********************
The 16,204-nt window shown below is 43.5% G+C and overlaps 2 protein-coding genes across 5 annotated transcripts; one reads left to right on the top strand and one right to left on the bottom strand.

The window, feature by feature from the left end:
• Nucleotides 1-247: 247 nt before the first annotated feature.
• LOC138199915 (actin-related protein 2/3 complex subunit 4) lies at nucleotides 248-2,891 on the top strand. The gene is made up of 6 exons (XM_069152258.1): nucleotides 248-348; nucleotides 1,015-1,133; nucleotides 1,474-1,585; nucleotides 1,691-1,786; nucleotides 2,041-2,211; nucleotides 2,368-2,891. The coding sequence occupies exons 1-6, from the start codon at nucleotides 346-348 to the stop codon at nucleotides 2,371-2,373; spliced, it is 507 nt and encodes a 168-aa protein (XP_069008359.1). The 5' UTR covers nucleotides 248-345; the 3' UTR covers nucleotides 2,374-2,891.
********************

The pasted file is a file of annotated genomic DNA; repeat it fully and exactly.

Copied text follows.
The 16,204-nt window shown below is 43.5% G+C and overlaps 2 protein-coding genes across 5 annotated transcripts; one reads left to right on the top strand and one right to left on the bottom strand.

The window, feature by feature from the left end:
• Nucleotides 1-247: 247 nt before the first annotated feature.
• LOC138199915 (actin-related protein 2/3 complex subunit 4) lies at nucleotides 248-2,891 on the top strand. The gene is made up of 6 exons (XM_069152258.1): nucleotides 248-348; nucleotides 1,015-1,133; nucleotides 1,474-1,585; nucleotides 1,691-1,786; nucleotides 2,041-2,211; nucleotides 2,368-2,891. The coding sequence occupies exons 1-6, from the start codon at nucleotides 346-348 to the stop codon at nucleotides 2,371-2,373; spliced, it is 507 nt and encodes a 168-aa protein (XP_069008359.1). The 5' UTR covers nucleotides 248-345; the 3' UTR covers nucleotides 2,374-2,891.